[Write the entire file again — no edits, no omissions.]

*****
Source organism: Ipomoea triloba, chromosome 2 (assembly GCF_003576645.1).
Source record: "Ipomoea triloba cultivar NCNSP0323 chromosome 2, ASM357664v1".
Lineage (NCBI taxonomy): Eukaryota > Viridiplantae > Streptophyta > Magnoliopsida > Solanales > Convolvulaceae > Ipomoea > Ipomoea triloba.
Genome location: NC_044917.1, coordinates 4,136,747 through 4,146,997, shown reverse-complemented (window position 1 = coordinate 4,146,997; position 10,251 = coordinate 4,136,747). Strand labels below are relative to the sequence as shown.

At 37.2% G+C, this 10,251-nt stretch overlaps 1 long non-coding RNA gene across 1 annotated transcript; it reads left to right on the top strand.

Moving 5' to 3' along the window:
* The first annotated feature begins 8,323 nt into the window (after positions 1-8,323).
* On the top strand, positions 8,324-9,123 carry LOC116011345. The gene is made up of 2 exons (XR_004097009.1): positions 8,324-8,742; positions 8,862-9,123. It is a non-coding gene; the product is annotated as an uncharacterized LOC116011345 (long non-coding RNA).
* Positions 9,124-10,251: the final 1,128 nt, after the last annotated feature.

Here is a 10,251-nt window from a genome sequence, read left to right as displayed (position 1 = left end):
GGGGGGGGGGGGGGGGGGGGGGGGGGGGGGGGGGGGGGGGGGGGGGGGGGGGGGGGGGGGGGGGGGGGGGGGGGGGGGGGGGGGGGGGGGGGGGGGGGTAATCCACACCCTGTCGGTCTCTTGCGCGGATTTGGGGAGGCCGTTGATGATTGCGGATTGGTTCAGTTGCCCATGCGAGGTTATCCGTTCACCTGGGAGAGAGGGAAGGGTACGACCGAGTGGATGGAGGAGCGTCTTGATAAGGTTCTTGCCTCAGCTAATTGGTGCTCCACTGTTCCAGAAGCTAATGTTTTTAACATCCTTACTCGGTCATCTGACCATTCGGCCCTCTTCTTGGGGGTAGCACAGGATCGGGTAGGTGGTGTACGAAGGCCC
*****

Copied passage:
Source organism: Ipomoea triloba, chromosome 2 (assembly GCF_003576645.1).
Source record: "Ipomoea triloba cultivar NCNSP0323 chromosome 2, ASM357664v1".
Lineage (NCBI taxonomy): Eukaryota > Viridiplantae > Streptophyta > Magnoliopsida > Solanales > Convolvulaceae > Ipomoea > Ipomoea triloba.
Genome location: NC_044917.1, coordinates 4,136,747 through 4,146,997, shown reverse-complemented (window position 1 = coordinate 4,146,997; position 10,251 = coordinate 4,136,747). Strand labels below are relative to the sequence as shown.

At 37.2% G+C, this 10,251-nt stretch overlaps 1 long non-coding RNA gene across 1 annotated transcript; it reads left to right on the top strand.

Moving 5' to 3' along the window:
* The first annotated feature begins 8,323 nt into the window (after positions 1-8,323).
* On the top strand, positions 8,324-9,123 carry LOC116011345. The gene is made up of 2 exons (XR_004097009.1): positions 8,324-8,742; positions 8,862-9,123. It is a non-coding gene; the product is annotated as an uncharacterized LOC116011345 (long non-coding RNA).
* Positions 9,124-10,251: the final 1,128 nt, after the last annotated feature.

Here is a 10,251-nt window from a genome sequence, read left to right as displayed (position 1 = left end):
GGGGGGGGGGGGGGGGGGGGGGGGGGGGGGGGGGGGGGGGGGGGGGGGGGGGGGGGGGGGGGGGGGGGGGGGGGGGGGGGGGGGGGGGGGGGGGGGGGTAATCCACACCCTGTCGGTCTCTTGCGCGGATTTGGGGAGGCCGTTGATGATTGCGGATTGGTTCAGTTGCCCATGCGAGGTTATCCGTTCACCTGGGAGAGAGGGAAGGGTACGACCGAGTGGATGGAGGAGCGTCTTGATAAGGTTCTTGCCTCAGCTAATTGGTGCTCCACTGTTCCAGAAGCTAATGTTTTTAACATCCTTACTCGGTCATCTGACCATTCGGCCCTCTTCTTGGGGGTAGCACAGGATCGGGTAGGTGGTGTACGAAGGCCC